Saturday, February 24, 2007

Bayview Freed

The following is the ruling by Judge Mitchell for the plaintiffs, C.A.R.E. and against the Idaho Fish & Game Department. As Sheryl Puckett, long time community activist put, it," Idaho Fish & Game have brought shame upon themselves", and my words, "local residents are out $15,000, thanks the the Gestapo tactics of F&G."

The members of CARE, and their contributors are to be congratulated on the victory over Government run amok. Special thanks go to Sheryl Puckett for the grueling task of cutting and pasting this so that our readers didn't have to wade through all of the precedents, etc. We hope that the essence of the case have been fairly presented here.

RULING

The Vargas Master Plan is inconsistent with the range design criteria
Vargas discussed in his 1996 Third Shooting Range Symposium.

The Court specifically finds IDF&G’s claim that “Since 1950, there has
been regular and substantial use of the range by both individuals and
organized groups” (Defendants’ Revised Findings of Fact and Conclusions
of Law, p. 2, ¶ 2), to be completely unsupported by the record. IDF&G
put on no evidence to support that claim.

The ordinance continues: “All facilities shall be designed and located
with full consideration to the safety factors involved in such a use.”
The Court finds the range as it presently exists, and as planned in the
Vargas Master Plan, fails this requirement. There is not a single
overhead baffle at present, and none upon the Court’s review of the
Vargas Master Plan. Even a solitary overhead baffle located just in
front and above all firing stations will drastically lower the chance
of a bullet escaping the range.

While Nightingale’s Farragut Shooting Range Noise Study was the first
shooting range noise evaluation and first outdoor environmental noise
study he had conducted (Plaintiffs’ Exhibit 16, 25), his credentials
are more than sufficient for the Court to recognize him as an expert.

Exhibit 16, p. 15, ¶ 2. Congruent with this, the Kootenai County
Special Use Ordinance limit of 75 dBA was violated at four of seven
private properties. Plaintiffs’ Exhibit 16.
Hansen admitted in his trial testimony that DNL would dilute or lower
the results on a shooting range if the area is fairly quiet at night.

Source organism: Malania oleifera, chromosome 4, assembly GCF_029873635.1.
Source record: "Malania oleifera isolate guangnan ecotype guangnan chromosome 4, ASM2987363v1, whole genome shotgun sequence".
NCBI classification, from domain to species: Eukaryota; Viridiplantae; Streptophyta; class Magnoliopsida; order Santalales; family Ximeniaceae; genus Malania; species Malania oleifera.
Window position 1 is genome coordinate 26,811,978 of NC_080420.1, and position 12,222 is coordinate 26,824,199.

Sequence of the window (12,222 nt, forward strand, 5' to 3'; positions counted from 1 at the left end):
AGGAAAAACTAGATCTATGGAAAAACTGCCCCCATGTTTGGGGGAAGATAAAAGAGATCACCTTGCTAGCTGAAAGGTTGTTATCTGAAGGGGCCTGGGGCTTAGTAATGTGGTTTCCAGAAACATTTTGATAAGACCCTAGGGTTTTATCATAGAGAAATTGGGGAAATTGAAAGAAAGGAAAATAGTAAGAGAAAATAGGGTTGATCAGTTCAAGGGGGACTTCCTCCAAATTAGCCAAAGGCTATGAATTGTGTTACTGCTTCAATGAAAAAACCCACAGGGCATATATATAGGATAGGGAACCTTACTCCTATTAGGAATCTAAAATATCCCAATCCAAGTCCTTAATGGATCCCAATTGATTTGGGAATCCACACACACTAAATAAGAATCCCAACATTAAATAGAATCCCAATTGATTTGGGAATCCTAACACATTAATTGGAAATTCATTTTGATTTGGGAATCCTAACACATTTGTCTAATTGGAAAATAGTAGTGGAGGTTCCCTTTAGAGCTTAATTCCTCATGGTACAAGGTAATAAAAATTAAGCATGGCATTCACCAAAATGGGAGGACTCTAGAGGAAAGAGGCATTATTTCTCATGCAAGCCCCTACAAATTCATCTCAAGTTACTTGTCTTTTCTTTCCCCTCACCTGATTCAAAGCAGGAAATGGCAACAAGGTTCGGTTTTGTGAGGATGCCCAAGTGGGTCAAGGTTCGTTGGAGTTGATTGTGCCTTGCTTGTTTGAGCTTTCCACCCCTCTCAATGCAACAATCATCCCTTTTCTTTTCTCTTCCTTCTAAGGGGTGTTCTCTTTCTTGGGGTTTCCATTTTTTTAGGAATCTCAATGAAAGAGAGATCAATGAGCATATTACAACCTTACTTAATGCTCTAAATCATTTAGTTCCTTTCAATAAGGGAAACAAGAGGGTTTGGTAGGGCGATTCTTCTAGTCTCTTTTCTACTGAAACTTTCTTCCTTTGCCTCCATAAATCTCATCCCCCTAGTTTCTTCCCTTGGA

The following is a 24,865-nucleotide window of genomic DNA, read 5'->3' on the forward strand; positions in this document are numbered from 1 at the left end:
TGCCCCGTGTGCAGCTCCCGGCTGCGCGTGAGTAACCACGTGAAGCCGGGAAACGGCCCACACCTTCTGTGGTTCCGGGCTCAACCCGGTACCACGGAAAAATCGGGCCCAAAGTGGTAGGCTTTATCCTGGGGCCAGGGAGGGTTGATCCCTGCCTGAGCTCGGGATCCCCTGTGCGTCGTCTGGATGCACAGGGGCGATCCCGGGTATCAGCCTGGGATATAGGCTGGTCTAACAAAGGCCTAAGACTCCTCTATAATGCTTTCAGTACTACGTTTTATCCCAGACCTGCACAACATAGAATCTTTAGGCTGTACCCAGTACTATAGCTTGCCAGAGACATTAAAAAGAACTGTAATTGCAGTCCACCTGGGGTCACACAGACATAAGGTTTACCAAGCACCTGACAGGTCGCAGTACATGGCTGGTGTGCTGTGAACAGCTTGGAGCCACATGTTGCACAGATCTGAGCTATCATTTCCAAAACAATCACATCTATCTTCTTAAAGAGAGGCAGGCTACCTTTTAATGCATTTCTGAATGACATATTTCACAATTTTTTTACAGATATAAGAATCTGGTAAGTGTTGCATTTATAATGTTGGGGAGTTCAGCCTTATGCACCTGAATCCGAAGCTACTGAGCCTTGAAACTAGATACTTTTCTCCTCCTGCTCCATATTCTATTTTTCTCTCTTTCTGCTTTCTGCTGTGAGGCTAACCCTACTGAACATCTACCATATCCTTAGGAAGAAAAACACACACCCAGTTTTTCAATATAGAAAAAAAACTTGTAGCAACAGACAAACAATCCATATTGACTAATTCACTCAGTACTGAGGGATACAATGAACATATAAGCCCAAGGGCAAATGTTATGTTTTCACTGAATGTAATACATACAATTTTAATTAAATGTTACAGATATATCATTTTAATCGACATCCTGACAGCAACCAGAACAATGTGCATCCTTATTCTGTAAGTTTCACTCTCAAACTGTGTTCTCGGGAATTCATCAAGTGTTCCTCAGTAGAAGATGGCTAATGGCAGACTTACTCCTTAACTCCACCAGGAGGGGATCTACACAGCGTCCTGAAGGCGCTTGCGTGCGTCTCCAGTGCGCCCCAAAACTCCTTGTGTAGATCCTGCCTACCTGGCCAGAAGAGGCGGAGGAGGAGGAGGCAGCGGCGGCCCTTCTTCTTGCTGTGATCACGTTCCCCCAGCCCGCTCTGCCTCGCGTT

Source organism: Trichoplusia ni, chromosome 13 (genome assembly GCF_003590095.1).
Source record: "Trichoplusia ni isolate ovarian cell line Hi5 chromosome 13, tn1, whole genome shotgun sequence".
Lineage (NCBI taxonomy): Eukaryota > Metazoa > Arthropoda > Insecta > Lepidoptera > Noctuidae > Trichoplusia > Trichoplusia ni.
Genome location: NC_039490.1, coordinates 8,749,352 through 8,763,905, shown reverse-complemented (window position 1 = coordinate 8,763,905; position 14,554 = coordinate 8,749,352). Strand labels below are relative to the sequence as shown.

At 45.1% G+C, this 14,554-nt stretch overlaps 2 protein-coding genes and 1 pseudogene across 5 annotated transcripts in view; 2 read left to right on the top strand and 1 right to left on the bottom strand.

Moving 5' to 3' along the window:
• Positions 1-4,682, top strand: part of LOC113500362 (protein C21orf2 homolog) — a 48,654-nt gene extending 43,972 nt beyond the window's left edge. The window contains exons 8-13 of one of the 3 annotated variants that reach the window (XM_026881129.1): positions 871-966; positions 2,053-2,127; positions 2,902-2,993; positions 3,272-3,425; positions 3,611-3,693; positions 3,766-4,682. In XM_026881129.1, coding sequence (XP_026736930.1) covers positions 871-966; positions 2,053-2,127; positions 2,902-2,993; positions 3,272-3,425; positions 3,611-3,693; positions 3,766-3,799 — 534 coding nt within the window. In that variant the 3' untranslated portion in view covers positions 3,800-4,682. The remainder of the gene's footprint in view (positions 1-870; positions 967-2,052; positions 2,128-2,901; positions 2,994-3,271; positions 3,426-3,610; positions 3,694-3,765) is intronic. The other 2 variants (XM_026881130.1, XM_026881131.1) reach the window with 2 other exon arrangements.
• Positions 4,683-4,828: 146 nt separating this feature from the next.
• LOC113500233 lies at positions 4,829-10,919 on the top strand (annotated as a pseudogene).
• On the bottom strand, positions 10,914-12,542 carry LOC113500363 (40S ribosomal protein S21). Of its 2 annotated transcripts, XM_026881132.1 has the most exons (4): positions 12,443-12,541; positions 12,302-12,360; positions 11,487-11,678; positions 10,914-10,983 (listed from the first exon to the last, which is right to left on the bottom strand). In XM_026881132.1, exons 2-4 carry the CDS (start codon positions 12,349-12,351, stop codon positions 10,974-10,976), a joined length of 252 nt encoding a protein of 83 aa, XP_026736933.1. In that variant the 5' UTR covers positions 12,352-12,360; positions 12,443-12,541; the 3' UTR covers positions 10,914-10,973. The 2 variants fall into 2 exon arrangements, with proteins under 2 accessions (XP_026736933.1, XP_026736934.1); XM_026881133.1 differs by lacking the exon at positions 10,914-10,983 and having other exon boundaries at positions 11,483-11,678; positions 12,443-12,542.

30. The Court viewed the area. It is rural. During the day it
was completely quiet. There is no reason to believe nighttime would be
otherwise. The Court finds Nightingale credible that DNL should not be
used in measuring noise levels at a gun range. In the rural community
of Bayview, which has background ambient sound levels in the range of
25 dBA to 35 dBA, the acceptable sound pressure level at the private
property line should not exceed 55 dBA, as measured with a certified
sound measuring device with an IMPULSE filter.

The Court notes that regardless of the mode or the analogous standards,
the Farragut Range fails from a noise standpoint. The most significant
factor for the Court as far as noise and nuisance law is concerned is
not the mode in which one measures maximum sound pressure level
(whether measured by PEAK, FAST or IMPULSE), and it is not which noise
standards should apply (EPA, HUD, DoD, Kootenai County Industrial,
Illinois or Hawaii). The most significant factor for the Court is the
increase since 2002 in the amount of gunfire, the number of times such
gunfire occurs during the day and the number of rounds shot during the
day…all results of increased use of the range. Even more dramatic is
the increase in projected use of the range by IDF&G.

33. On behalf of plaintiffs, expert witness Roy Ruel testified as to the
likelihood of bullet escapement from the real property owned and
controlled by defendant IDF&G. Ruel’s testimony regarding the
likelihood of bullet escapement was not contradicted in any way by
defendant’s experts Clark Vargas or Edward Santos.

Will Collins, who lives at 1801 E. Perimeter Road, testified he has
heard the “crack” of a bullet overhead while standing on his property.
Collins next- door neighbor Dorothy Eldridge testified about two
occasions, one in 2000 where she heard a bullet hit a tree above where
she was standing on her deck, and another in 2001 where she heard a
bullet hit a rock and ricochet. The Court finds these witnesses
credible.

Ruel testified that unless the range owner controls all land down
range, a range needs to be built so no bullet escapes. Ruel testified
that as this range is situated adjacent to residences and the Perimeter
Road, 100% bullet containment is required. Ruel testified that
baffling can reduce bullet escapement. Ruel testified no baffling